May 9, 2017
Retirement Ball’s in Employers’ Court
If employers want to improve the poor retirement prognosis for a large chunk of American workers, there are some obvious things they could do.
That’s the big takeaway in Morningstar Inc.’s new report on employers that offer 401(k) plans to their employees but don’t do what’s required to encourage them to save enough.
During the early 2000s, automatic enrollment to increase participation in employer 401(k)s became all the rage, and the strategy has proved itself. Today, nearly 90 percent of automatically enrolled employees stay where they are put, while only about half of workers sign up to save when 401(k) enrollment is strictly voluntary.
But the auto-enrollment trend has stalled, and the crazy-quilt, private-sector retirement system still has a lot of holes in it. Even when companies automatically enroll their workers, the plans are often designed in ways that discourage them from saving enough, Morningstar’s David Blanchett, head of retirement research, concludes in his report.
“Too often the focus among plan sponsors is improving [401(k)] participation,” he writes. The plans themselves have left us “with low and inadequate savings rates that threaten the retirement security of many Americans.”
Blanchett’s critique of plans already in place rightly leans on groundbreaking academic research a decade ago that tested 401(k) plan design to determine what drives employee participation and how much they’ll agree to save.
Take plans with auto-enrollment. His analysis of T. Rowe Price and Vanguard client data found that 3 percent of salary remains the most popular savings rate that employers default their workers into during automatic enrollment in the plan – but 3 percent is widely viewed as inadequate if a worker wants to have enough money to retire on.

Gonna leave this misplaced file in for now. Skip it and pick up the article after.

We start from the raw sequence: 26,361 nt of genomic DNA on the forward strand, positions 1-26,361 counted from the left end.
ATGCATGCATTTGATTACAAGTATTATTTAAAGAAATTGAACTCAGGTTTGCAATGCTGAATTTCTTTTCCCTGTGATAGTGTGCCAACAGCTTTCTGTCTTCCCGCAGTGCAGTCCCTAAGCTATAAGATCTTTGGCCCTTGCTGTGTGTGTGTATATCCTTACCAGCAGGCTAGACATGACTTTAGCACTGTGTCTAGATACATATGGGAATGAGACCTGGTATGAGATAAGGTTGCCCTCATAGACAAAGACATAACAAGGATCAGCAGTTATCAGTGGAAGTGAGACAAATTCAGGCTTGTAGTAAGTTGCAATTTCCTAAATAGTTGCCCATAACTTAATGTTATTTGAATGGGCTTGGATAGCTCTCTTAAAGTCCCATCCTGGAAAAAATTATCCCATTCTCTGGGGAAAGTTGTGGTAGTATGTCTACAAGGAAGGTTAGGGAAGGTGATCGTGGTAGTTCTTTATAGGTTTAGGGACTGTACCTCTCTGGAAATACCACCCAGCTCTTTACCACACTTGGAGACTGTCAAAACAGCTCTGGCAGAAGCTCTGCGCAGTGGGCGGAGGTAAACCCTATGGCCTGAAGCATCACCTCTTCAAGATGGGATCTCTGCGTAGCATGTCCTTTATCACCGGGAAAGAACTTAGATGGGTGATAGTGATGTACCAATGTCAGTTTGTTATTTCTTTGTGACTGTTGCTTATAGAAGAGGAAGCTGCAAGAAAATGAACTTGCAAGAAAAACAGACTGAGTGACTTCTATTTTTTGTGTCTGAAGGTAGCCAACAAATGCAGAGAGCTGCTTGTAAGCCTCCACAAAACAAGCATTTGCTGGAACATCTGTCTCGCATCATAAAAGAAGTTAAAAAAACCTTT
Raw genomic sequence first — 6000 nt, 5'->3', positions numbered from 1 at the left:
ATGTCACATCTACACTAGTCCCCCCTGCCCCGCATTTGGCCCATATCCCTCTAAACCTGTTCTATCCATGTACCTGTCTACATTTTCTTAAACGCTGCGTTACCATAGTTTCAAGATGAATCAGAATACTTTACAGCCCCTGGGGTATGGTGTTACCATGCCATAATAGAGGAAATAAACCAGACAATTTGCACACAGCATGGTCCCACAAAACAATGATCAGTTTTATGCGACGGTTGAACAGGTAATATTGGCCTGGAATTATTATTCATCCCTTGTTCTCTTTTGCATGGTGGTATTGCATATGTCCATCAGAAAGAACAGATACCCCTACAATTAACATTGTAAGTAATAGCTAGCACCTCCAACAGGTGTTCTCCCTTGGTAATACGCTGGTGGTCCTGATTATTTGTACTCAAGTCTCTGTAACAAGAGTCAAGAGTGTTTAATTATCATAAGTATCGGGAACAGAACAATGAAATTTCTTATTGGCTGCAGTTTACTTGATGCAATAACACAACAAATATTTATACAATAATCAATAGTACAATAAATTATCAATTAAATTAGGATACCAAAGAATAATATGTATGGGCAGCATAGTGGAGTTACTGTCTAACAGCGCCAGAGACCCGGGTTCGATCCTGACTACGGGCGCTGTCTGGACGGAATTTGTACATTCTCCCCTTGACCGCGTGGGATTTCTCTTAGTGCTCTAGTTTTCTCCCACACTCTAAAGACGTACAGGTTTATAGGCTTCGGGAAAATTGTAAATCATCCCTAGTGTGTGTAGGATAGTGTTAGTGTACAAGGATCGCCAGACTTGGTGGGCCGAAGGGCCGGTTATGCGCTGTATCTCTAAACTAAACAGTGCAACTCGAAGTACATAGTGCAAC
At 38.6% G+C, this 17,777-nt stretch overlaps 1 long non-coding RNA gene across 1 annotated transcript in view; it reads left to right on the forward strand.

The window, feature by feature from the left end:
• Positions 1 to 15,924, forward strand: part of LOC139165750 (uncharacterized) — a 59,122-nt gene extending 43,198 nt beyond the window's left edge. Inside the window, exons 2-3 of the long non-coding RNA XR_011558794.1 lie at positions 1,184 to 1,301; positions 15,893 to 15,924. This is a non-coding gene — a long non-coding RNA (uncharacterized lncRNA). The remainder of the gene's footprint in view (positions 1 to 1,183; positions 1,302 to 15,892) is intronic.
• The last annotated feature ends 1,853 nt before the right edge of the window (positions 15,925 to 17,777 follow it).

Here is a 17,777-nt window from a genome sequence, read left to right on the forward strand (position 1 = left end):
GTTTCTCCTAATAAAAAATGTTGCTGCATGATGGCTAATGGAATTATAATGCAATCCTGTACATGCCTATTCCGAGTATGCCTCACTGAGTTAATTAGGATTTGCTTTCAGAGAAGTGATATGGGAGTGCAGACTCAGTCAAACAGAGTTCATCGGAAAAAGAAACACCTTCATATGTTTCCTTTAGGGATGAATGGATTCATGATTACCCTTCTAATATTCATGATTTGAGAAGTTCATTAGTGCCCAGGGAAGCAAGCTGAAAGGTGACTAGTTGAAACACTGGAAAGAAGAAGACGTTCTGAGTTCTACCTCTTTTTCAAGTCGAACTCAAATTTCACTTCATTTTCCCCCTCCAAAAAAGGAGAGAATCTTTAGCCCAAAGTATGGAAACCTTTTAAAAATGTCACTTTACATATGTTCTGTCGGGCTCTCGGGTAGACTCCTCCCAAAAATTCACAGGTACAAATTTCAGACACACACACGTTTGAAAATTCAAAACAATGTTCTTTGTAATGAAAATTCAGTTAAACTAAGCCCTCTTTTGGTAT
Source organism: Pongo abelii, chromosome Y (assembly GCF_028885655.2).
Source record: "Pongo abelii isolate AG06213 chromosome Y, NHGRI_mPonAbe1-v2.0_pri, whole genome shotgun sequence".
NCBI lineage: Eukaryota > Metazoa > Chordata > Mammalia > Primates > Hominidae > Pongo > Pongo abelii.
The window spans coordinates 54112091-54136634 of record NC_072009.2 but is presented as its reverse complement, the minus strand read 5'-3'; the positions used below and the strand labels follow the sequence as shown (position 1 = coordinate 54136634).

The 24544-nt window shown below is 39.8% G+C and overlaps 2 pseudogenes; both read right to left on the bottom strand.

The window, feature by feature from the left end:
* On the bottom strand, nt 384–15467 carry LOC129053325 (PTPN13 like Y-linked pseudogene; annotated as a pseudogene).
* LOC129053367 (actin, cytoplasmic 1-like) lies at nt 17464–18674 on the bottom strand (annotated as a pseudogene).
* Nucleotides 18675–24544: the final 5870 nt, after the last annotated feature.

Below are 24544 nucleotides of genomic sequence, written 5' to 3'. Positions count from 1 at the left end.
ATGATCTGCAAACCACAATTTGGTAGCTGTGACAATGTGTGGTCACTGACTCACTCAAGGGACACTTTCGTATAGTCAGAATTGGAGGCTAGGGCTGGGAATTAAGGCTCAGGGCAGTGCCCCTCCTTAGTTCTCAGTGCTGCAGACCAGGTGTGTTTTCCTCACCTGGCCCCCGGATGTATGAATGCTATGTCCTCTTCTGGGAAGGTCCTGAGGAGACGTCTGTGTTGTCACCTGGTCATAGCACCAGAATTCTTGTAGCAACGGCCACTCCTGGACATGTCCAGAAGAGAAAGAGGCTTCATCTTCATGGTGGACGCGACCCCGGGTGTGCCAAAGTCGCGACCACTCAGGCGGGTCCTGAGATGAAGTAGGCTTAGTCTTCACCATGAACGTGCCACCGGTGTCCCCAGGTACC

Why so low, Blanchett asks, when people might accept more?
For example, those who sign up voluntarily for 401(k)s tend to select higher savings rates than those who are automatically enrolled. Further, the acceptance rate in the auto-enrollment plans he analyzed was roughly the same whether the defaulted rate was 3 percent or 6 percent. He suggests a higher default rate in auto-enrollment plans (10 percent?) would better prepare employees for retirement – and they might even accept it.
Employees might also be encouraged to save more if their savings rates increase over time. Here’s how it works: an employee enters a plan, contributing perhaps 3 percent of his salary to the company 401(k). This low percent gradually increases over time, perhaps as he receives raises at work.
While many employers have adopted escalating contributions, it’s usually optional and not automatic. And guess what? Employees, asked to choose this feature, usually don’t – just as they resisted saving in their 401(k)s before auto-enrollment was introduced. Why not make escalation automatic and let workers opt out if they don’t like the idea?
One possible reason for low savings rates is that it costs employers money to match their workers’ contributions. One obvious solution Blanchett put forward is that employers matching 100 percent of the employee’s first 3 percent of savings instead match 50 percent of the employee’s first 6 percent. This would have to be tested to see if it’s an effective strategy. But if it worked, it would increase how much employees save for themselves, without costing the employer more.
The academic research has taught us a lot. At the heart of Blanchett’s analysis is the question: why aren’t employers using the insights more effectively?
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